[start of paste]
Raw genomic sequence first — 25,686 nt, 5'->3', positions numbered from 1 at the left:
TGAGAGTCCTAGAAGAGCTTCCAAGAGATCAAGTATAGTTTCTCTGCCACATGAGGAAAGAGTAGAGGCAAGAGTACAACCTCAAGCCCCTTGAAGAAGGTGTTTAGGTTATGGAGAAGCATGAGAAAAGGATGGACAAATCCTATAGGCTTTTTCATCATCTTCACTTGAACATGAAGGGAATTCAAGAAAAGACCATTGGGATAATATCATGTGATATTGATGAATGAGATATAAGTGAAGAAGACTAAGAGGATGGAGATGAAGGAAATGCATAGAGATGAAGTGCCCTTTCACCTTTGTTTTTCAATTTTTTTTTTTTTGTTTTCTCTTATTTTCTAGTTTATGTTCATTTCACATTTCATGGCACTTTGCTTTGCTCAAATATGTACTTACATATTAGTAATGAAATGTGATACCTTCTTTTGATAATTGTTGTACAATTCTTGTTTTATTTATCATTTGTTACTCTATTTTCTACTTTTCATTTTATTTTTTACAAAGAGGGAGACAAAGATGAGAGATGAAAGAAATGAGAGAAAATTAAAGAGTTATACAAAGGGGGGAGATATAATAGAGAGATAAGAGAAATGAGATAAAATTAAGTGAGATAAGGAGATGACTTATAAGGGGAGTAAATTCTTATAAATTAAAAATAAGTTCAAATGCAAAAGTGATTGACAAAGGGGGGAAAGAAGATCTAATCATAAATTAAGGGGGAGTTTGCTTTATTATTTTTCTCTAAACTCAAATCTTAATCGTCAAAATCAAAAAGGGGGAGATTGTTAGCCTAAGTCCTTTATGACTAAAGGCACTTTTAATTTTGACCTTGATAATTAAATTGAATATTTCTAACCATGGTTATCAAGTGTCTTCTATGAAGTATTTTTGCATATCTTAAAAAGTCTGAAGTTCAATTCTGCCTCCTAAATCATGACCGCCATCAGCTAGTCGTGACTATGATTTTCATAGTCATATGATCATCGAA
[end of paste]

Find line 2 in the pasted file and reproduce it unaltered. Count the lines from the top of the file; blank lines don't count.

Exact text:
TGAGAGTCCTAGAAGAGCTTCCAAGAGATCAAGTATAGTTTCTCTGCCACATGAGGAAAGAGTAGAGGCAAGAGTACAACCTCAAGCCCCTTGAAGAAGGTGTTTAGGTTATGGAGAAGCATGAGAAAAGGATGGACAAATCCTATAGGCTTTTTCATCATCTTCACTTGAACATGAAGGGAATTCAAGAAAAGACCATTGGGATAATATCATGTGATATTGATGAATGAGATATAAGTGAAGAAGACTAAGAGGATGGAGATGAAGGAAATGCATAGAGATGAAGTGCCCTTTCACCTTTGTTTTTCAATTTTTTTTTTTTTGTTTTCTCTTATTTTCTAGTTTATGTTCATTTCACATTTCATGGCACTTTGCTTTGCTCAAATATGTACTTACATATTAGTAATGAAATGTGATACCTTCTTTTGATAATTGTTGTACAATTCTTGTTTTATTTATCATTTGTTACTCTATTTTCTACTTTTCATTTTATTTTTTACAAAGAGGGAGACAAAGATGAGAGATGAAAGAAATGAGAGAAAATTAAAGAGTTATACAAAGGGGGGAGATATAATAGAGAGATAAGAGAAATGAGATAAAATTAAGTGAGATAAGGAGATGACTTATAAGGGGAGTAAATTCTTATAAATTAAAAATAAGTTCAAATGCAAAAGTGATTGACAAAGGGGGGAAAGAAGATCTAATCATAAATTAAGGGGGAGTTTGCTTTATTATTTTTCTCTAAACTCAAATCTTAATCGTCAAAATCAAAAAGGGGGAGATTGTTAGCCTAAGTCCTTTATGACTAAAGGCACTTTTAATTTTGACCTTGATAATTAAATTGAATATTTCTAACCATGGTTATCAAGTGTCTTCTATGAAGTATTTTTGCATATCTTAAAAAGTCTGAAGTTCAATTCTGCCTCCTAAATCATGACCGCCATCAGCTAGTCGTGACTATGATTTTCATAGTCATATGATCATCGAA